Ang isang bagong logo ba ay tulad ng pagkuha ng isang bagong uniporme?
When a new nonprofit is founded, it’s usually someone’s cousin or friend who gets the task of designing the new logo. They do the best job they can and the organization eagerly eats it up, grateful that one more thing is done. Even if they don’t realize it, the staff quickly adopts a brand identity created around that logo. With flyers and websites and presentations all using the same fonts and color schemes, they strive for making everything look like it has a sense of belonging. But after a while, the organization usually comes into its own and that old look just can’t keep up. Who the organization is now no longer matches the colors, fonts and visual style that it needs to represent itself to the world.
MAF, the nonprofit in San Francisco where I work, is no exception. About seven years ago, we were started by an amazing group of community advocates. When the Levi Strauss Company, a long-time neighborhood employer, closed its last factory in San Francisco, community leaders and the company forged together to imagine a new kind of future. With proceeds from the sale, they would create a new nonprofit to help low-income residents of the Mission District. And so Mission Asset Fund was formed. And a spouse of one of those community leaders created our first logo. When I look at the first logo, I imagine our members looking at the growth of their bank accounts over time, meeting various milestones along the way.
But that was seven years ago, when the nonprofit had two employees, a few dozen clients and brand new programs. Now it’s seven years and several awards later and our social loans can still be found in the Mission District, but also in six other U.S. states. The old look with rigid building blocks has broadened into a larger tapestry of people, communities and nonprofits working to build a fair financial marketplace, together.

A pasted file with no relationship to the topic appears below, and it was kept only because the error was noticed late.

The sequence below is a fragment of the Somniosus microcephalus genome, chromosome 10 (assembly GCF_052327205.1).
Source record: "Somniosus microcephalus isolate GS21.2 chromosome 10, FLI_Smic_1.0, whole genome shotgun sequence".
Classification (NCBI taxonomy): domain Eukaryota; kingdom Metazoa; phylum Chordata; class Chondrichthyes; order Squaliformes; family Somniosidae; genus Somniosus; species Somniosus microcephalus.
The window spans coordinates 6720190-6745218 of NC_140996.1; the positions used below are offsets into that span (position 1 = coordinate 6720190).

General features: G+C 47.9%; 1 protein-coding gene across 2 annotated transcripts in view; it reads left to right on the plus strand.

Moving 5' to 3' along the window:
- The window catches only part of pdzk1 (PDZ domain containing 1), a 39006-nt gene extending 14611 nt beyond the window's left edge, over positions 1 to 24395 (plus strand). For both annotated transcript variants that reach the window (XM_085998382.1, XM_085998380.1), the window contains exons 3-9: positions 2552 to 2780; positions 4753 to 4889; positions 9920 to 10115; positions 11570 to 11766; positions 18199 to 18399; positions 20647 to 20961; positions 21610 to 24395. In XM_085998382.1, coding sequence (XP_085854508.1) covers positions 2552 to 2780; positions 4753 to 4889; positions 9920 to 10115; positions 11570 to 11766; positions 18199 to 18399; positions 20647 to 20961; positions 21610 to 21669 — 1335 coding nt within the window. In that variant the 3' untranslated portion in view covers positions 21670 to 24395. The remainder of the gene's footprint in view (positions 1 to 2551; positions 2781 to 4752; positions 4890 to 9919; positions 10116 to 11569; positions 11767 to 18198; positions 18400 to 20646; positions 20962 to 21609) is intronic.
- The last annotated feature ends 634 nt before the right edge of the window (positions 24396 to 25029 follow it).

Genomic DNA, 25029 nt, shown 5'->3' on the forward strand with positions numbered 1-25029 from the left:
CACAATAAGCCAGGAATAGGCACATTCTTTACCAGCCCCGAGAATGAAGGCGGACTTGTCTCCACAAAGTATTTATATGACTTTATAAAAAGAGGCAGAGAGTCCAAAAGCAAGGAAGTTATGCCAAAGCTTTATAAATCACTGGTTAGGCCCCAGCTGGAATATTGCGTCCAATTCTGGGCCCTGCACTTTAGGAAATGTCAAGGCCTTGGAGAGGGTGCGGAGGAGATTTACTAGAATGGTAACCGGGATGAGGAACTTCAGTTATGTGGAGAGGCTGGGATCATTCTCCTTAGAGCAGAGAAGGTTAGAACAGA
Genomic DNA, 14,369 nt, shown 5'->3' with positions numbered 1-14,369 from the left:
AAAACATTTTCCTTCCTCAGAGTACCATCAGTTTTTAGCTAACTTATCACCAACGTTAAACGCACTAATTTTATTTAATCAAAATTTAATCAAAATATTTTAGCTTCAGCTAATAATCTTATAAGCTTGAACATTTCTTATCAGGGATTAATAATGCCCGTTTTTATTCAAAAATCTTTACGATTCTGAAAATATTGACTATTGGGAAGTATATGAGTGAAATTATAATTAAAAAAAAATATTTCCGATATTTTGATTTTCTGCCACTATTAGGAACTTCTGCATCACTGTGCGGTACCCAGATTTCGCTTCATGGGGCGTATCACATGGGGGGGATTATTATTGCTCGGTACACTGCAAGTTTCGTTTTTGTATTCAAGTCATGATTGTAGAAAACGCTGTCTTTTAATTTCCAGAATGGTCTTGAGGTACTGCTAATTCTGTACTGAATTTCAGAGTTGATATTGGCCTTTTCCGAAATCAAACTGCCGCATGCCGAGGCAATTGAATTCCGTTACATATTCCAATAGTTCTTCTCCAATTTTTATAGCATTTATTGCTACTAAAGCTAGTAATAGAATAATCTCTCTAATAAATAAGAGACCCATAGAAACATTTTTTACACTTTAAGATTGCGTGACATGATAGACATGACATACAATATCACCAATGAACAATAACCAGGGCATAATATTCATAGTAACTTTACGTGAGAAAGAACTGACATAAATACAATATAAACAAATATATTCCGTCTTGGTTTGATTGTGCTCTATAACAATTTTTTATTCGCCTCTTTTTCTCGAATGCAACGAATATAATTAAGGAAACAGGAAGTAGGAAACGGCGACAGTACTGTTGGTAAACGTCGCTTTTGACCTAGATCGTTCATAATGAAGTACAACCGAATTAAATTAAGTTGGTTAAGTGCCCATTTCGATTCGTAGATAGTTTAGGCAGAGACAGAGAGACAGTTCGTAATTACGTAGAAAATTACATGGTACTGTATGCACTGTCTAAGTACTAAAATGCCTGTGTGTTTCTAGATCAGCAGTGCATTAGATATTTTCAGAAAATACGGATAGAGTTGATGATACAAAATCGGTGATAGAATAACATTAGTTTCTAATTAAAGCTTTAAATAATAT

What colors your organization wears are meaningful.
Pink, a color that in the 19th century was reserved for the clothing of young boys, is now “only for girls,” according to my five-year-old son. Pink is also now associated with a nationwide network of breast cancer advocacy. For MAF, the dark blues of our first logo indicate knowledge, power, integrity and seriousness. But as anyone who knows us, we’re also agile, community-based and not afraid to change the conversation.
If a brand is everything someone says or knows about your organization, a logo is like a team uniform.
So year after year, even as your body grows and your mind matures, you can still be stuck wearing a uniform stitched together in 2007 back when the Sopranos faded to black. This time, we know where we’re going and we know how to get there. So we worked with the amazingly creative team at Digital Telepathy to come up with a uniform that fits who we are now.
We’ve traded the rigid shapes and dark blues for vibrant Pantone colors of varying sizes, energetic aqua blues, bright grass greens, rich purples.
We think our new look does a better job of showing the world what our vision for change is all about.
What does it say to you?